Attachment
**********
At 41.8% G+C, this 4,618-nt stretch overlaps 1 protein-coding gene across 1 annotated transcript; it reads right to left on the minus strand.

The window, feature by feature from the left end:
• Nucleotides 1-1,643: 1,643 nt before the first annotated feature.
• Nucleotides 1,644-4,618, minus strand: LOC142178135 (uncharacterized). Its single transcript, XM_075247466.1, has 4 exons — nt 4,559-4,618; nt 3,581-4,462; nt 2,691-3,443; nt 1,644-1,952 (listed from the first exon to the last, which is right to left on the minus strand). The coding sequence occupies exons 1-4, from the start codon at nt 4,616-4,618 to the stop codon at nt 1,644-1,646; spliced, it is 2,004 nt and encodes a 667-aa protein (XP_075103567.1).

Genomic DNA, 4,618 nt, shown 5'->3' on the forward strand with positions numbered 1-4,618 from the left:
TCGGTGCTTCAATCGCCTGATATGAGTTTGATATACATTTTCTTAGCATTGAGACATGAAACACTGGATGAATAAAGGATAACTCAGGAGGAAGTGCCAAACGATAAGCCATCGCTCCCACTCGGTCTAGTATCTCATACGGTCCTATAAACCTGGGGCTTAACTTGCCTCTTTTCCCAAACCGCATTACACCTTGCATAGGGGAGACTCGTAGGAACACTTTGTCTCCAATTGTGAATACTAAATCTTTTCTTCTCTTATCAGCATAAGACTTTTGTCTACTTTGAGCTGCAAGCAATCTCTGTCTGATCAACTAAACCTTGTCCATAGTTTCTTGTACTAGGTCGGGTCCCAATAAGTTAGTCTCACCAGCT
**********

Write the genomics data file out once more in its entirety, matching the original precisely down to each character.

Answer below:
At 41.8% G+C, this 4,618-nt stretch overlaps 1 protein-coding gene across 1 annotated transcript; it reads right to left on the minus strand.

The window, feature by feature from the left end:
• Nucleotides 1-1,643: 1,643 nt before the first annotated feature.
• Nucleotides 1,644-4,618, minus strand: LOC142178135 (uncharacterized). Its single transcript, XM_075247466.1, has 4 exons — nt 4,559-4,618; nt 3,581-4,462; nt 2,691-3,443; nt 1,644-1,952 (listed from the first exon to the last, which is right to left on the minus strand). The coding sequence occupies exons 1-4, from the start codon at nt 4,616-4,618 to the stop codon at nt 1,644-1,646; spliced, it is 2,004 nt and encodes a 667-aa protein (XP_075103567.1).

Genomic DNA, 4,618 nt, shown 5'->3' on the forward strand with positions numbered 1-4,618 from the left:
TCGGTGCTTCAATCGCCTGATATGAGTTTGATATACATTTTCTTAGCATTGAGACATGAAACACTGGATGAATAAAGGATAACTCAGGAGGAAGTGCCAAACGATAAGCCATCGCTCCCACTCGGTCTAGTATCTCATACGGTCCTATAAACCTGGGGCTTAACTTGCCTCTTTTCCCAAACCGCATTACACCTTGCATAGGGGAGACTCGTAGGAACACTTTGTCTCCAATTGTGAATACTAAATCTTTTCTTCTCTTATCAGCATAAGACTTTTGTCTACTTTGAGCTGCAAGCAATCTCTGTCTGATCAACTAAACCTTGTCCATAGTTTCTTGTACTAGGTCGGGTCCCAATAAGTTAGTCTCACCAGCT